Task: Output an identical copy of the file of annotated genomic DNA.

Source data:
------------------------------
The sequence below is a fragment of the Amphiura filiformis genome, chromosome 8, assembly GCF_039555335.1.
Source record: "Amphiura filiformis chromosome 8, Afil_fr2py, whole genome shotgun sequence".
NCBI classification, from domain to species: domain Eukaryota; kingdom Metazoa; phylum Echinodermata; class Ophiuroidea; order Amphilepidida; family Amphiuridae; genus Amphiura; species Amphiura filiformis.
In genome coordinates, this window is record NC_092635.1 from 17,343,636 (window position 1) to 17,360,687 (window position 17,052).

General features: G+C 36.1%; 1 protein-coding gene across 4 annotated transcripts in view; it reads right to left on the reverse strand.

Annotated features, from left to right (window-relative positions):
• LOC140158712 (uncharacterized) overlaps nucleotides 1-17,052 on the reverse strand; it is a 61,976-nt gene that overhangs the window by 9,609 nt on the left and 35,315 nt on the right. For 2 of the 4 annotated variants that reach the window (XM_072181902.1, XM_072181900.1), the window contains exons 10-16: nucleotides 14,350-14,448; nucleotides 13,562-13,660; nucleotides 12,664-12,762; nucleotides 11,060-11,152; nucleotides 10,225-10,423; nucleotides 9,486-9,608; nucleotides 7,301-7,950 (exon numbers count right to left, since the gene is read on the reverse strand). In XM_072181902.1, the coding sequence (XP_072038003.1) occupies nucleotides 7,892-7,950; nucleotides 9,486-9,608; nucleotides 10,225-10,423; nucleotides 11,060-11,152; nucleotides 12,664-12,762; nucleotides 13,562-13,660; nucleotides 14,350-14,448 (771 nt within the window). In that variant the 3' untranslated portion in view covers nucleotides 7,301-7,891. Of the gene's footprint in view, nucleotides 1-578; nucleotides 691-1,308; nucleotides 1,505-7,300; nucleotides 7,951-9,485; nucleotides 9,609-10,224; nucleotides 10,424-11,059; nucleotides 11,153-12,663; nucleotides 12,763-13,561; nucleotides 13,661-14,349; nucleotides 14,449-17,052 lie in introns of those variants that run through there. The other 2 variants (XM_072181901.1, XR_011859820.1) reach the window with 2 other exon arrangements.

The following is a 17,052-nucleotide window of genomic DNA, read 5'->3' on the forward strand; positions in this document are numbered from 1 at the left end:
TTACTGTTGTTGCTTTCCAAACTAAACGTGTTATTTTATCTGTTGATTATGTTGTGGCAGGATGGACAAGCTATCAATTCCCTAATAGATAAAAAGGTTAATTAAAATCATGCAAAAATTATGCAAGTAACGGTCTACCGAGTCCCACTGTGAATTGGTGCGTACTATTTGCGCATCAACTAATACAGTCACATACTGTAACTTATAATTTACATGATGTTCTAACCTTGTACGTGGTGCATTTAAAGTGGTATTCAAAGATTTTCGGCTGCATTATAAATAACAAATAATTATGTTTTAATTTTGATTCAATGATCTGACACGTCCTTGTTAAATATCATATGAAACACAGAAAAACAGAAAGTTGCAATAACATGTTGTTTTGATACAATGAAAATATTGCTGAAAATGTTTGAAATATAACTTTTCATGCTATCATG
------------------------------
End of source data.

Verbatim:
The sequence below is a fragment of the Amphiura filiformis genome, chromosome 8, assembly GCF_039555335.1.
Source record: "Amphiura filiformis chromosome 8, Afil_fr2py, whole genome shotgun sequence".
NCBI classification, from domain to species: domain Eukaryota; kingdom Metazoa; phylum Echinodermata; class Ophiuroidea; order Amphilepidida; family Amphiuridae; genus Amphiura; species Amphiura filiformis.
In genome coordinates, this window is record NC_092635.1 from 17,343,636 (window position 1) to 17,360,687 (window position 17,052).

General features: G+C 36.1%; 1 protein-coding gene across 4 annotated transcripts in view; it reads right to left on the reverse strand.

Annotated features, from left to right (window-relative positions):
• LOC140158712 (uncharacterized) overlaps nucleotides 1-17,052 on the reverse strand; it is a 61,976-nt gene that overhangs the window by 9,609 nt on the left and 35,315 nt on the right. For 2 of the 4 annotated variants that reach the window (XM_072181902.1, XM_072181900.1), the window contains exons 10-16: nucleotides 14,350-14,448; nucleotides 13,562-13,660; nucleotides 12,664-12,762; nucleotides 11,060-11,152; nucleotides 10,225-10,423; nucleotides 9,486-9,608; nucleotides 7,301-7,950 (exon numbers count right to left, since the gene is read on the reverse strand). In XM_072181902.1, the coding sequence (XP_072038003.1) occupies nucleotides 7,892-7,950; nucleotides 9,486-9,608; nucleotides 10,225-10,423; nucleotides 11,060-11,152; nucleotides 12,664-12,762; nucleotides 13,562-13,660; nucleotides 14,350-14,448 (771 nt within the window). In that variant the 3' untranslated portion in view covers nucleotides 7,301-7,891. Of the gene's footprint in view, nucleotides 1-578; nucleotides 691-1,308; nucleotides 1,505-7,300; nucleotides 7,951-9,485; nucleotides 9,609-10,224; nucleotides 10,424-11,059; nucleotides 11,153-12,663; nucleotides 12,763-13,561; nucleotides 13,661-14,349; nucleotides 14,449-17,052 lie in introns of those variants that run through there. The other 2 variants (XM_072181901.1, XR_011859820.1) reach the window with 2 other exon arrangements.

The following is a 17,052-nucleotide window of genomic DNA, read 5'->3' on the forward strand; positions in this document are numbered from 1 at the left end:
TTACTGTTGTTGCTTTCCAAACTAAACGTGTTATTTTATCTGTTGATTATGTTGTGGCAGGATGGACAAGCTATCAATTCCCTAATAGATAAAAAGGTTAATTAAAATCATGCAAAAATTATGCAAGTAACGGTCTACCGAGTCCCACTGTGAATTGGTGCGTACTATTTGCGCATCAACTAATACAGTCACATACTGTAACTTATAATTTACATGATGTTCTAACCTTGTACGTGGTGCATTTAAAGTGGTATTCAAAGATTTTCGGCTGCATTATAAATAACAAATAATTATGTTTTAATTTTGATTCAATGATCTGACACGTCCTTGTTAAATATCATATGAAACACAGAAAAACAGAAAGTTGCAATAACATGTTGTTTTGATACAATGAAAATATTGCTGAAAATGTTTGAAATATAACTTTTCATGCTATCATG